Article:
Ingarsby facts for kids
Ingarsby is one of the best preserved deserted medieval villages in England. It is situated about six miles (10 km) to the east of Leicester, and a little to the north of Houghton on the Hill. The majority of the site, which is situated on a west facing slope and lies on both sides of the Houghton to Hungarton (where the remaining population is included) road, is now a scheduled monument.
The settlement was probably founded by a Danish individual named Ingwar, and as such was referred to as "Ingwar's village". This places its origins at some point in the 9th or 10th century. By Norman times, the settlement had grown to a substantial village for the Domesday Book of 1086 reports 32 heads of households present. When the majority of the manor, at that time owned by the Daungervills, was granted to Leicester Abbey in 1352, a dozen families lived in the village.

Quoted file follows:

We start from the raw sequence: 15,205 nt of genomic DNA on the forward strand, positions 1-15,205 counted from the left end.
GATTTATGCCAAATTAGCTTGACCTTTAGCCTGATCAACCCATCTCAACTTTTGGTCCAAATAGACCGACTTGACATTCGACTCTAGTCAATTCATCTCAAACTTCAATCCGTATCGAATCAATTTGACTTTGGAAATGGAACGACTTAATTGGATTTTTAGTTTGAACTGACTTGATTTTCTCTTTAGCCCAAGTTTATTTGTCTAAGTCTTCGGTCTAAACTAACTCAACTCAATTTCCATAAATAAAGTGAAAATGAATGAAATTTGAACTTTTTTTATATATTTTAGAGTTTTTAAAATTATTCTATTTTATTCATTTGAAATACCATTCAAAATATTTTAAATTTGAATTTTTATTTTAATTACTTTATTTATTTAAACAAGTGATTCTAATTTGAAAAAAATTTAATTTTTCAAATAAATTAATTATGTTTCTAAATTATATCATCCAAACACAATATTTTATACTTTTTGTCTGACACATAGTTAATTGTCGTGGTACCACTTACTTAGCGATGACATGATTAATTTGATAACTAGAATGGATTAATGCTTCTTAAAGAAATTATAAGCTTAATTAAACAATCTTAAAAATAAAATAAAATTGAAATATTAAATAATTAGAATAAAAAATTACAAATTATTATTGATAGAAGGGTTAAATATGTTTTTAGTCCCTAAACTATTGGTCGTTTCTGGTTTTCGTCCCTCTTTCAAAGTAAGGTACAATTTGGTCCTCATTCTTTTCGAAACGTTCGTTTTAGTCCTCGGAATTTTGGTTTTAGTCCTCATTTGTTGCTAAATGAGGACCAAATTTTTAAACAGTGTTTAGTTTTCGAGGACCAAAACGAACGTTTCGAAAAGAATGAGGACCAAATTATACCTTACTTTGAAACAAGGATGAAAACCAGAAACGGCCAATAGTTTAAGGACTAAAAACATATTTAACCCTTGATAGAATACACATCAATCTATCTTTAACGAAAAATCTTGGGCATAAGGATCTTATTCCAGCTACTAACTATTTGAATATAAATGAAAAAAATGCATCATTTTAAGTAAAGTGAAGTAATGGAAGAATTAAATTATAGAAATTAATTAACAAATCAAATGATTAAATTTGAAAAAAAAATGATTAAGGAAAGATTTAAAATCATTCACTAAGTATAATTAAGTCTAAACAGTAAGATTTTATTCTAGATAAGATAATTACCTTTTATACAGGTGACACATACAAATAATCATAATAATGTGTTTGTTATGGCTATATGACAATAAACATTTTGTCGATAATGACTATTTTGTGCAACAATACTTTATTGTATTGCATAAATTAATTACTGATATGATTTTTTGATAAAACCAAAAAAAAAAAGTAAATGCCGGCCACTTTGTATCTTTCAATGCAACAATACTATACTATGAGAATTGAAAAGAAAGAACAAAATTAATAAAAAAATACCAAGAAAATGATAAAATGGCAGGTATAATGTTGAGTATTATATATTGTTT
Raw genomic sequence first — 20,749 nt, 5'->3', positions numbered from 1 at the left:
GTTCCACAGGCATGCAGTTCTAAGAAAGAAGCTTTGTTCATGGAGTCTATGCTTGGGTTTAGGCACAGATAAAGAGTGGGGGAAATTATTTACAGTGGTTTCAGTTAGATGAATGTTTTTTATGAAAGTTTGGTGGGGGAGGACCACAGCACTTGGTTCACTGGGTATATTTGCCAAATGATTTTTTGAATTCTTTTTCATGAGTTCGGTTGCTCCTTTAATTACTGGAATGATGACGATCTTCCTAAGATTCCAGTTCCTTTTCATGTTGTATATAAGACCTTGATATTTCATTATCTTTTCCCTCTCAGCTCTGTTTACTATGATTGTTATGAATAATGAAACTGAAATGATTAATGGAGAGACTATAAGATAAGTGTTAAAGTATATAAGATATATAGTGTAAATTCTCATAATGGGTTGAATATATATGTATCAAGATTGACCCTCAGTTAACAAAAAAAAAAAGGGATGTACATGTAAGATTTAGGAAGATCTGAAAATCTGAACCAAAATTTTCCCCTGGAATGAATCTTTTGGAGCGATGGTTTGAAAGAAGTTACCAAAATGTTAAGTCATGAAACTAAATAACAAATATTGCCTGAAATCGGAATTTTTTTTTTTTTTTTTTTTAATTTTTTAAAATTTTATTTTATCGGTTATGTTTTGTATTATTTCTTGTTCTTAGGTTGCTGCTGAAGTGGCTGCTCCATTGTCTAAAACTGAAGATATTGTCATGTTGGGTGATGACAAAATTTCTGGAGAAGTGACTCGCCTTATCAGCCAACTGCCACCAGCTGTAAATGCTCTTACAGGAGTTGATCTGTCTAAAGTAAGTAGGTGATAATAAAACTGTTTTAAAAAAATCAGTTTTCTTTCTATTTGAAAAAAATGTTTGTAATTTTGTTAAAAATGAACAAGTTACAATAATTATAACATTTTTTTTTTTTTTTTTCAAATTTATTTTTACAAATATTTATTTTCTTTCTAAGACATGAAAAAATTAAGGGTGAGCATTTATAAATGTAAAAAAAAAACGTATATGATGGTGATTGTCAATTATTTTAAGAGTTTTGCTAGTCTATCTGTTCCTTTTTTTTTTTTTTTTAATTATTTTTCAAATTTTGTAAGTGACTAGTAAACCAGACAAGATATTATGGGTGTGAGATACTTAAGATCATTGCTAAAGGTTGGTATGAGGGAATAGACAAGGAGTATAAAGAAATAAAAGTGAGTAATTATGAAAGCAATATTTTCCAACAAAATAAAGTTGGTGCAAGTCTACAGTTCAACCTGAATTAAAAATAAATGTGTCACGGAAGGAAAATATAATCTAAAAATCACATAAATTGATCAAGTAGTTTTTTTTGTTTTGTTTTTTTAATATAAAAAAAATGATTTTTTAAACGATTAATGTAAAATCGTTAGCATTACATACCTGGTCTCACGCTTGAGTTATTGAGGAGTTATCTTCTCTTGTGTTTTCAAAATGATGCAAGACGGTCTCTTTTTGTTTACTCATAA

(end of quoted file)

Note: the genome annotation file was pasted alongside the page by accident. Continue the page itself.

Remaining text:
Desertion occurred in 1469 when the abbey enclosed the whole of the land and converted most of it to sheep and cattle pastures. It was by far the most valuable grange property in Leicestershire when it was sold at the Reformation in 1540.
On the dissolution of Leicester Abbey, the Cave family had a large share in the plunder for the impropriate Rectory of Hungerton and the Manor of Ingarsby which were granted to Sir Brian Cave, Sheriff of Leicestershire and his wife Margaret Throckmorton, daughter of Sir George Throckmorton, by the Crown in 1540. Ingarsby Old Hall, which was built by Brian Cave when he acquired the manor after the Dissolution, was originally moated on three sides. The oldest fabric dates to the 1540s in the east range. Another range was added by Sir Robert Bannister who bought the manor in 1621.
All that remains now are well delineated rectangular mounds that mark the house-sites of the arable farmers that were driven out, and the hollow ways where the village streets and lanes once ran.
Ingarsby Facts for Kids. Kiddle Encyclopedia.